Wet blocking is a process used to finish articles made from yarn. It basically involves soaking your finished piece of knitting or crochet to wet it thoroughly then shaping it to the final dimensions, pinning it into place, and leaving it to dry. When dry, the piece will hold its new dimensions (until you wash it, in which case it’ll need to be blocked again while it dries).
Why Wet Block?
Pretty much everything can benefit from blocking, to even up your stitches and square up the edges. But, for lacy projects, blocking is essential for opening up the stitches and showing off the stitch pattern.
My Rippled Lace Rectangular Shawl before and after blocking – there’s no comparison!
You’ll find wet blocking instructions in all my crocheted lace PlanetJune Accessories patterns, but I thought it might be helpful to go into a bit more detail here – I’ll explain how to wet block, the best tools for blocking, and some clever money-saving substitutions (also useful if you don’t have a local shop that sells the specialised blocking tools).
Basic Wet Blocking Instructions
- Soak your piece in lukewarm water until thoroughly saturated.
- Gently squeeze without wringing, to remove most of the water.
- Lay out on a clean towel and roll the towel up to remove excess moisture.
- Lay out onto your blocking surface (foam floor tiles, or a large dry towel on a flat surface).
- Gently ease into shape, using a tape measure to make sure the piece is shaped symmetrically or achieves the required dimensions.
- Use blocking wires and/or pins to keep in position while it dries.
- When completely dry (typically about 24 hours), remove the pins and/or wires.
Wet Blocking Tools
The minimum requirements for blocking are:
- A towel to remove excess moisture
- Towel(s) large enough to lay out your project onto
- A surface you can pin into (a bed, carpet)
- Rustproof pins
But, with a couple more purchases, your blocking will be much easier and more successful. The magic tools are:
- Blocking wires
- Foam floor tiles
Blocking wires are a revelation! Any time you need to wet block a crocheted (or knit) piece with straight edges, they save so much time and make a straight edge much easier to achieve. When you stretch a wet piece to block it and pin it into shape while it dries, the fabric between each pin tends to be stretched less, and you end up with a slightly scalloped edge, where each pinned point is stretched out more than the area between pins. You can minimise this by increasing the number of pins you use, but that takes a lot of pins, and a lot of time. If you weave a blocking wire along an entire straight edge of a piece, you need only a few pins to keep the wire in position, and the final edge will be perfectly straight. This is especially crucial for lace projects.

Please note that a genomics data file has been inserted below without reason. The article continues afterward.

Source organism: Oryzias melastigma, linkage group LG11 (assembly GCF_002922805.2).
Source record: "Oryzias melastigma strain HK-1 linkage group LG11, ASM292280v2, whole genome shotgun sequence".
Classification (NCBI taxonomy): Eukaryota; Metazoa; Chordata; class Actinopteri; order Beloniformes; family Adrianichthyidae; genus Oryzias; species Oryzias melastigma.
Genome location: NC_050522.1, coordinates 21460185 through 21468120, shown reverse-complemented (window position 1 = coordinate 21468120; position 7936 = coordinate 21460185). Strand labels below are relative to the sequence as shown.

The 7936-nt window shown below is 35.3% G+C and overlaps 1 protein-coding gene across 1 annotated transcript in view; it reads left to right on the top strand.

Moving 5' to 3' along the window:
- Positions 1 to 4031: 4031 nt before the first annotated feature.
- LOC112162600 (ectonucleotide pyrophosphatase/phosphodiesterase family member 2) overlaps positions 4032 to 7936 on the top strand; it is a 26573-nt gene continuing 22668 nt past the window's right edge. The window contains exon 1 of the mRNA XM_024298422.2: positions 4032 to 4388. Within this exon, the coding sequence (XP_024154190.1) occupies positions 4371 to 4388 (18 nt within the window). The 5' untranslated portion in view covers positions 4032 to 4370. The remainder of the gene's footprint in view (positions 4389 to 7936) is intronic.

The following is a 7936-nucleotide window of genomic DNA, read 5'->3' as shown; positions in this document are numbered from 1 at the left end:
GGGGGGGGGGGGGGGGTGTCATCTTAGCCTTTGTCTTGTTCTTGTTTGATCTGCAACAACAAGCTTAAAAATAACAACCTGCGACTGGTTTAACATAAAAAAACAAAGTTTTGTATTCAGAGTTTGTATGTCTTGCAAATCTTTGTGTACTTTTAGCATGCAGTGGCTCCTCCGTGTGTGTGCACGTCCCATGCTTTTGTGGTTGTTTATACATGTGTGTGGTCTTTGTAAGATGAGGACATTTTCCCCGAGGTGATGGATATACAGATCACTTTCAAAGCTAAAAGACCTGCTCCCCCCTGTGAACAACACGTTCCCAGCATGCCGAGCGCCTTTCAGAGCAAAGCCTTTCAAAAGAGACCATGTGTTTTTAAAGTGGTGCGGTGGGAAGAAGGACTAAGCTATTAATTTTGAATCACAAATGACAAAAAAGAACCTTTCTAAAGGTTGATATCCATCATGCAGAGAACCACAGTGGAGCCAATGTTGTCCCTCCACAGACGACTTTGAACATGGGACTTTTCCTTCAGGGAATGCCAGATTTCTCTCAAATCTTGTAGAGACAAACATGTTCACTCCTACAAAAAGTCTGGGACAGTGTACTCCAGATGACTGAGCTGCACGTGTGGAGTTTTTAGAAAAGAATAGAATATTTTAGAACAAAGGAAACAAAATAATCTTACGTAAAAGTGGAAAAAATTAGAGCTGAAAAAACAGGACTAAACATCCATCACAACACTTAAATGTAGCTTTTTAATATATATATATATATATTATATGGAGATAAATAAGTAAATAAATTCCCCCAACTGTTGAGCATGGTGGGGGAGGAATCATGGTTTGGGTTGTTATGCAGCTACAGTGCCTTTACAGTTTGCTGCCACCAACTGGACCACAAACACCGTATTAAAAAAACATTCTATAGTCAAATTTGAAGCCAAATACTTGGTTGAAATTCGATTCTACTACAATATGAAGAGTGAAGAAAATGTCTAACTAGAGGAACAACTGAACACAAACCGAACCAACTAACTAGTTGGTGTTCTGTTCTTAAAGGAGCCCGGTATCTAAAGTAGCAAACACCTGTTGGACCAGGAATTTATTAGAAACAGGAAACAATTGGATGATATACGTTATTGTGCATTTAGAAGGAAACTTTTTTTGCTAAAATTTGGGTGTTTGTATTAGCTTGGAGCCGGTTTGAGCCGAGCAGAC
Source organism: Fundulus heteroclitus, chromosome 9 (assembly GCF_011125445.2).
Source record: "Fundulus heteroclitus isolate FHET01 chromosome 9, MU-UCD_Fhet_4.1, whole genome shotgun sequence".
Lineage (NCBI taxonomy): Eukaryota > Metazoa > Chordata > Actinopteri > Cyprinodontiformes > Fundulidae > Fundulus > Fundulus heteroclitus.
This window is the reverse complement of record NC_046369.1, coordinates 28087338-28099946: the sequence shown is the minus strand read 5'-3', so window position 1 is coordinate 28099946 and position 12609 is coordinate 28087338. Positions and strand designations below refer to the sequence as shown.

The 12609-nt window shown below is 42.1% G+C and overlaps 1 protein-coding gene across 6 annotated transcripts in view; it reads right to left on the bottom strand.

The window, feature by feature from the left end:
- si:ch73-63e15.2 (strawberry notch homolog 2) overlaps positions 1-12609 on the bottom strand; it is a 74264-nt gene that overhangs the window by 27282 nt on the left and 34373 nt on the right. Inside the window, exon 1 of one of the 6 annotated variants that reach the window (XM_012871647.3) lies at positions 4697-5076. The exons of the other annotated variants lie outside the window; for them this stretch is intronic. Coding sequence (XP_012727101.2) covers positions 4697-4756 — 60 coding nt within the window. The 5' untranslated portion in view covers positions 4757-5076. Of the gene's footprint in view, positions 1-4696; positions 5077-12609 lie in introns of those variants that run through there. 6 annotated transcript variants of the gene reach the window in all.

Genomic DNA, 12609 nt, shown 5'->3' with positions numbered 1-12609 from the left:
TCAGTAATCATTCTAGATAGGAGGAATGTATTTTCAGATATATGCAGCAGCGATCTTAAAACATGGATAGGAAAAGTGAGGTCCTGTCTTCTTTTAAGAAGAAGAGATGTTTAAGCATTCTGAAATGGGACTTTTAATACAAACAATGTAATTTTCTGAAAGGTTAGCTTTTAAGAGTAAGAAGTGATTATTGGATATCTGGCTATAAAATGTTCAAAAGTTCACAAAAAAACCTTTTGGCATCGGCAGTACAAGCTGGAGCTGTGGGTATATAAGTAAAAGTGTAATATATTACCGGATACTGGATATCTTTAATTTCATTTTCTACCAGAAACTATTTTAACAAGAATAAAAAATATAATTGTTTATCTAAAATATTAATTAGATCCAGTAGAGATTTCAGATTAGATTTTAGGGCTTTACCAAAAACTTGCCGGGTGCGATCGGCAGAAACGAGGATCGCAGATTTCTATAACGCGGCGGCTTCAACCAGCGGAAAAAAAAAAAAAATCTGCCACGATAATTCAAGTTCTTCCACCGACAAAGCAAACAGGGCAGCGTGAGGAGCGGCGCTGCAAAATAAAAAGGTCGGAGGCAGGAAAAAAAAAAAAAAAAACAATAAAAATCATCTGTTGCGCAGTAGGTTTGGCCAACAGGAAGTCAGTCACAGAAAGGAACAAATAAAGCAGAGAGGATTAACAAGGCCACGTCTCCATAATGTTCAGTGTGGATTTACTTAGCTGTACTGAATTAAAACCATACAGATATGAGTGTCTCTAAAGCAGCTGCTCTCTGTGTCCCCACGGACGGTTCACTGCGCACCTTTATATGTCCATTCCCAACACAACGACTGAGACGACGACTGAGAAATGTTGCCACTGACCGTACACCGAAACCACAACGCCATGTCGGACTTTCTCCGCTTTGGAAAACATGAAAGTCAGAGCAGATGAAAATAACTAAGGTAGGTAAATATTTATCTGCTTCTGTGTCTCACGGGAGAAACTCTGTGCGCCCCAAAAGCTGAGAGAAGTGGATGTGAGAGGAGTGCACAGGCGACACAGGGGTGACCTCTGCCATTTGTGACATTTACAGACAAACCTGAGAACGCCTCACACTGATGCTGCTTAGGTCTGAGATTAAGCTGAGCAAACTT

The blocking wire keeps the entire edge perfectly straight with very few pins
Foam floor tiles are waterproof and make a perfect surface for pinning into – especially if you don’t have a spare bed or carpeted floor to leave your work pinned to for 24-48 hours! The interlocking edges allow you to create a surface as large as you like, anywhere you have room for them.
Foam floor tiles are the perfect waterproof surface to pin into
You can buy all these from yarn shops, for example KnitPicks sell reasonably-priced foam Blocking Mats ($25), Lace Blocking Wires ($20), and T Pins ($3). But you can save even more money by looking for the same products in everyday shops (this is also helpful if you don’t have access to a yarn store that sells dedicated blocking supplies). Here are my top tips:
Blocking wires (welding wires) and T pins
Stainless steel welding wires are identical to blocking wires, and you get over twice as many for about the same cost – so split a pack with a friend! Look in a hardware store for 4ft welding wires, and make sure they are marked as stainless steel so they won’t rust.
T pins. Okay, you can’t beat the KnitPicks price on these, but, for those outside their shipping range, you can also find T pins with dressmaking supplies in sewing shops. Just make sure you get rustproof pins – they’ll be touching your wet yarn and you don’t want to leave rust-coloured stains on your beautiful handiwork!
Foam floor mats (play mats)
Foam floor tiles or play mats for kids are identical to blocking mats. You can buy 2ft or 1ft square tiles in bright colours or serious grey, but I prefer the set of 12″ letter mats pictured above: with 26 interlocking mats I can arrange them into the shape of any crocheted piece I’m ever likely to make. Wait for a sale and you can pick up a set for under $10 – they may look a bit unprofessional, but you get far more blocking area than in an ‘official’ set of blocking mats, for far less money.
UPDATED 22 Mar 2013: Please read my warning about colour transfer if you use these mats!
Blocking is Key
Next time you’re crocheting lace, don’t worry if it looks less than encouraging while you’re crocheting – that is just part of the magic of lace! You can stretch it out between your hands to give you a temporary idea of how the finished stitch pattern will look after blocking. It’s always worth blocking your finished work to make it look its best, even if you use an acrylic yarn:
My Climbing Eyelets Triangular Shawl is 100% acrylic fingering weight, and, although the effect isn’t as dramatic as with the laceweight alpaca, blocking it still made a big difference. And, a year and a lot of use later, my shawl still looks just as good as the ‘after’ photo.
After all the effort you’ve put into crocheting a beautiful lacy piece, don’t skimp on that one last day waiting for your blocked piece to dry – it’s well worth it to turn your work from okay-looking to spectacular!
Ready to try making and blocking some crocheted lace? How about joining the PlanetJune Accessories Crochet-Along (on Ravelry)? The CAL runs until the end of the year, so you still have plenty of time